Tom Silver

Incoming Assistant Professor, Princeton ECE



My research is motivated by the prospect of broadly-competent, helpful, and intelligent robots that can respond to very high-level commands like “make me a heart-healthy dinner”; learn new skills like “grind fresh pepper”; and learn new concepts like “wilted spinach.” Such robots will be especially transformative for people who cannot otherwise remain independent in their homes. Most of my work is at the intersection of automated planning and machine learning: learning to plan and planning to learn while making efficient use of limited data and time. I often use techniques from task and motion planning, program synthesis, and neuro-symbolic ML.

I recently completed my PhD at MIT in EECS. I was advised by Leslie Kaelbling and Joshua Tenenbaum and was a member of the Learning and Intelligent Systems group and the Computational Cognitive Science group. Previously I was a researcher at Vicarious AI. I received my B.A. from Harvard with highest honors in computer science and mathematics in 2016. I have also interned at Google Research (Brain Robotics) and the Boston Dynamics AI Institute. I am grateful for support from an NSF Graduate Research Fellowship and an MIT Presidential Fellowship.


Apr 18, 2024 I’m thrilled to join Princeton as an assistant professor in the ECE department starting in Fall 2025.
Apr 17, 2024 I’m excited to start a postdoc position in the EmPRISE Lab at Cornell with Tapo Bhattacharjee in Summer 2024.
Apr 03, 2024 I defended my PhD at MIT EECS! (Video: Link)

research areas

Learning abstractions for robot planning

Abstractions allow robots to first focus on the high-level aspects of a task before getting bogged down in details. We would like a robot to automatically learn abstractions—state abstractions (predicates) and action abstractions (skills)—that are specialized for planning in its domain. We are especially interested in abstractions for task and motion planning. (Image credit: Nishanth Kumar)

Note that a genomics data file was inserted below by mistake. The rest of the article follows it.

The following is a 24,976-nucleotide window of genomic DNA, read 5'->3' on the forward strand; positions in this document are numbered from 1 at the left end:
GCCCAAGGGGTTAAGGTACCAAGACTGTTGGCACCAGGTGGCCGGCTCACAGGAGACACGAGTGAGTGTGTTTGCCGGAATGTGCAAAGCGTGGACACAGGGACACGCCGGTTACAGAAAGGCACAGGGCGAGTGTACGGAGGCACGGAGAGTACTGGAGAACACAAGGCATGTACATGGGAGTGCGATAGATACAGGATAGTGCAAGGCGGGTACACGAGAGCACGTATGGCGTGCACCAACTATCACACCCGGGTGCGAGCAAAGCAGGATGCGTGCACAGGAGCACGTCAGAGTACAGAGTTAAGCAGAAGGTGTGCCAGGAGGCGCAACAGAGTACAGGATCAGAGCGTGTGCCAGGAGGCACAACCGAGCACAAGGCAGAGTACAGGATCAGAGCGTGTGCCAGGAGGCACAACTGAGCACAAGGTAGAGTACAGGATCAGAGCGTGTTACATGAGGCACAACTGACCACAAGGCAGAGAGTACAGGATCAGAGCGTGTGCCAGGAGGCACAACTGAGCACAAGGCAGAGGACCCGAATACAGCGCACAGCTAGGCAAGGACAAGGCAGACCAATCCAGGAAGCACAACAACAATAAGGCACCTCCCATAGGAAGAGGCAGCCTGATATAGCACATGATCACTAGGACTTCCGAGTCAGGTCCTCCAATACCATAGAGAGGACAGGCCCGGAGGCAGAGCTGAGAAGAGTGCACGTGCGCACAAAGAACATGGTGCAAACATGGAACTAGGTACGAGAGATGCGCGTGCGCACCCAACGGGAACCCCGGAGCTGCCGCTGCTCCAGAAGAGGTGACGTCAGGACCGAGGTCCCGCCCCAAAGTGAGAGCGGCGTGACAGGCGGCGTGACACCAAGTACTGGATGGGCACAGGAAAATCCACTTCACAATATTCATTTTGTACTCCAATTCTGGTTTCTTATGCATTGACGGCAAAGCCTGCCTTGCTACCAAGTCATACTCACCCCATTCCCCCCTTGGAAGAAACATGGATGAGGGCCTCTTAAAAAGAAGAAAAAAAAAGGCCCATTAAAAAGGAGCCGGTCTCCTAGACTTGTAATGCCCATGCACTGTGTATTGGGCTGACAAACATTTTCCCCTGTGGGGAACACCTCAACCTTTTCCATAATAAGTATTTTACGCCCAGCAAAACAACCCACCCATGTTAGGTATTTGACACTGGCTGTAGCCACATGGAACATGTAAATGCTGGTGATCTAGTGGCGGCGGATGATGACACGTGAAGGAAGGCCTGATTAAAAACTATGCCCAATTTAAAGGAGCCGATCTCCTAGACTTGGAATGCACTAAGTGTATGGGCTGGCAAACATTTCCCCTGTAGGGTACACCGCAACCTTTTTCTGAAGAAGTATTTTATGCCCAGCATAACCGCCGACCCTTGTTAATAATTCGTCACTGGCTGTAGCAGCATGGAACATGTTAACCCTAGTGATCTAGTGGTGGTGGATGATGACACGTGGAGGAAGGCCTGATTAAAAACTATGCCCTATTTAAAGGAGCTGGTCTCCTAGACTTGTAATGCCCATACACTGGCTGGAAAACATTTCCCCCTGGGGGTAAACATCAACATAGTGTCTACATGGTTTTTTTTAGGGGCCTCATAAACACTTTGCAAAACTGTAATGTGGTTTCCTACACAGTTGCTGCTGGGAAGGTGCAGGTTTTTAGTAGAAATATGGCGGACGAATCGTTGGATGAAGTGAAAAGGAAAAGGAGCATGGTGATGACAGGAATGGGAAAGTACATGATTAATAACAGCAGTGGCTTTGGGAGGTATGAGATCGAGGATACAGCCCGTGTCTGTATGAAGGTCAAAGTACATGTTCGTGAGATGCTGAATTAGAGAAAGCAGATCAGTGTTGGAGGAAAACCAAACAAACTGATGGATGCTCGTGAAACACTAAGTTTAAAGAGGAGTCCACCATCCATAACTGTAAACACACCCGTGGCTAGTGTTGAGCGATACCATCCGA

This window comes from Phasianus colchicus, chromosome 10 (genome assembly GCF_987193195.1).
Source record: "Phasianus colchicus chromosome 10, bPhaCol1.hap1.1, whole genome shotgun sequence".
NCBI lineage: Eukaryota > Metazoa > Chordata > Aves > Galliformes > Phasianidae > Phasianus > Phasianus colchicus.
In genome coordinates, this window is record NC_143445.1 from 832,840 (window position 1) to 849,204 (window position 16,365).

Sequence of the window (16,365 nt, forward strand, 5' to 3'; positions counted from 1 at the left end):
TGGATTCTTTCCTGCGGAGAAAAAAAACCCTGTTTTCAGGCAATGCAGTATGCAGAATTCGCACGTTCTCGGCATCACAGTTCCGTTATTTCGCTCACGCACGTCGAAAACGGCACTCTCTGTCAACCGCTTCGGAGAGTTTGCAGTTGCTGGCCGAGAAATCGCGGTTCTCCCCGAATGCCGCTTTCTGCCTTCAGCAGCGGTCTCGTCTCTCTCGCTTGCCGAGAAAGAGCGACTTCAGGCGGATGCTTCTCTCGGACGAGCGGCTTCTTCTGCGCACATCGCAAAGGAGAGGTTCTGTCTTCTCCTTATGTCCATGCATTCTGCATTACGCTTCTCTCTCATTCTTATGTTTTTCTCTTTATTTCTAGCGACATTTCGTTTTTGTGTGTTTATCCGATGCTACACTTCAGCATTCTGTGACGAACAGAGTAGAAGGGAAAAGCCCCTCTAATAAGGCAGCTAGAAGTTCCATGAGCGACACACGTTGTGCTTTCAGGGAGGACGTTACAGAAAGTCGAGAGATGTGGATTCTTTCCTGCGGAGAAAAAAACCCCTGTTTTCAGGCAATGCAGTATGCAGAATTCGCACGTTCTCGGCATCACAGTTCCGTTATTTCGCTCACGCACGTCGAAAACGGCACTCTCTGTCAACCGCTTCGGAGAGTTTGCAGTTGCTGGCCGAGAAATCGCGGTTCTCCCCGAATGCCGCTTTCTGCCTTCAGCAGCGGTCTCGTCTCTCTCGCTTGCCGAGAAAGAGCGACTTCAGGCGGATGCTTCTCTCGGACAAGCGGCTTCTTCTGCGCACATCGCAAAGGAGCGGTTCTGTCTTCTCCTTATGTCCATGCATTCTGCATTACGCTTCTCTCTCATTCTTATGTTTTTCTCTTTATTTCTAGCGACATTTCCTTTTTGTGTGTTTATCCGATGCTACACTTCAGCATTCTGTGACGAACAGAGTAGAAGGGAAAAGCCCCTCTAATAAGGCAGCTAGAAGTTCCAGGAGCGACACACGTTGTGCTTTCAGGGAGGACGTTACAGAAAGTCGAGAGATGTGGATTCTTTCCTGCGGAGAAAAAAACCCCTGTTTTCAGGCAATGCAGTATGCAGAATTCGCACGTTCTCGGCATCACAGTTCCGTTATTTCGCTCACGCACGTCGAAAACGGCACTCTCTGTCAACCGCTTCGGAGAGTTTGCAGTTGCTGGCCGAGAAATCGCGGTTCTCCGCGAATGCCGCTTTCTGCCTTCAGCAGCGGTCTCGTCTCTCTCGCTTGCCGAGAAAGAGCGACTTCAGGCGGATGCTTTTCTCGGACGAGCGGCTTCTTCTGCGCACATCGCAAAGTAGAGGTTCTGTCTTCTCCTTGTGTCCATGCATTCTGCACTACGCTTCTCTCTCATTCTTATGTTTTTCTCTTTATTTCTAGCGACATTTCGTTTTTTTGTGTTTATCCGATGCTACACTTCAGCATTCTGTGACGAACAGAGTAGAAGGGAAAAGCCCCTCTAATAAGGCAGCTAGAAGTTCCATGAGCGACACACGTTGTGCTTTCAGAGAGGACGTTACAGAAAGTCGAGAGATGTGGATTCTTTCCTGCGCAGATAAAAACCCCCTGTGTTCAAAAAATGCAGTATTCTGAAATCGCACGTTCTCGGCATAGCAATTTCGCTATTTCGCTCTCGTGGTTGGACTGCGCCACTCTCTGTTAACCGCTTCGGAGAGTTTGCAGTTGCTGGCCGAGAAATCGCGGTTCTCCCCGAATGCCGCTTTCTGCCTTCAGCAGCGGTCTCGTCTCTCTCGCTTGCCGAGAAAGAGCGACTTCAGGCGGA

Program synthesis for planning

We want robots to be like self-supervised software engineers, writing their own code and growing libraries that can be used to solve increasingly difficult decision-making problems. We use LLMs, Bayesian program learning, inductive logic programming, SAT solvers, and heuristic search to synthesize programs.

Learning to accelerate planning

Even with good abstractions, online planning can be slow, especially in high-dimensional environments with many objects. Robots should learn to plan better and faster over time. We can automatically accelerate planning by learning object-centric task abstractions, learning to self-impose constraints, or learning heuristics.

Planning to learn

Robots should plan to practice to get better at planning. They should rapidly learn to specialize to the objects, goals, preferences, and constraints that are unique to their deployment. We can plan to learn samplers, predicates, and operators for bilevel planning. Our ultimate goal is to create a virtuous cycle of learning and planning.